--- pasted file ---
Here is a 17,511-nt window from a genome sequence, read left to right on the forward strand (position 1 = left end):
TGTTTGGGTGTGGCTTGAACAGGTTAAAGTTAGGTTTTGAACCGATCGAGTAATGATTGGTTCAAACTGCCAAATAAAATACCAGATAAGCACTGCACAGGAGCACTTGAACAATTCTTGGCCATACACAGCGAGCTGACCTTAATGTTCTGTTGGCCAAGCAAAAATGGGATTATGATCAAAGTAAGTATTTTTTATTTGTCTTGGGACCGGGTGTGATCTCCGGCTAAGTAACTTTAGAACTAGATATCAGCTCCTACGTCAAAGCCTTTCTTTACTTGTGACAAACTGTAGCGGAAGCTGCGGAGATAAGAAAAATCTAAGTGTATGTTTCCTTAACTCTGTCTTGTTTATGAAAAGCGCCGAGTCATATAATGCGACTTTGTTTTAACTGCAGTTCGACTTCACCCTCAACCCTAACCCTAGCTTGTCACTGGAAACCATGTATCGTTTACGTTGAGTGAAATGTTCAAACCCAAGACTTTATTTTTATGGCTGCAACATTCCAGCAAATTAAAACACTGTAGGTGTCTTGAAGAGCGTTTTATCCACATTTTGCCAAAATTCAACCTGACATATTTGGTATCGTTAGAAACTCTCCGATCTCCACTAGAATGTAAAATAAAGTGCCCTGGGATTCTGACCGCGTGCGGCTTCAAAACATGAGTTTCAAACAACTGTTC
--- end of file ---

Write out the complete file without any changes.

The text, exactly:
Here is a 17,511-nt window from a genome sequence, read left to right on the forward strand (position 1 = left end):
TGTTTGGGTGTGGCTTGAACAGGTTAAAGTTAGGTTTTGAACCGATCGAGTAATGATTGGTTCAAACTGCCAAATAAAATACCAGATAAGCACTGCACAGGAGCACTTGAACAATTCTTGGCCATACACAGCGAGCTGACCTTAATGTTCTGTTGGCCAAGCAAAAATGGGATTATGATCAAAGTAAGTATTTTTTATTTGTCTTGGGACCGGGTGTGATCTCCGGCTAAGTAACTTTAGAACTAGATATCAGCTCCTACGTCAAAGCCTTTCTTTACTTGTGACAAACTGTAGCGGAAGCTGCGGAGATAAGAAAAATCTAAGTGTATGTTTCCTTAACTCTGTCTTGTTTATGAAAAGCGCCGAGTCATATAATGCGACTTTGTTTTAACTGCAGTTCGACTTCACCCTCAACCCTAACCCTAGCTTGTCACTGGAAACCATGTATCGTTTACGTTGAGTGAAATGTTCAAACCCAAGACTTTATTTTTATGGCTGCAACATTCCAGCAAATTAAAACACTGTAGGTGTCTTGAAGAGCGTTTTATCCACATTTTGCCAAAATTCAACCTGACATATTTGGTATCGTTAGAAACTCTCCGATCTCCACTAGAATGTAAAATAAAGTGCCCTGGGATTCTGACCGCGTGCGGCTTCAAAACATGAGTTTCAAACAACTGTTC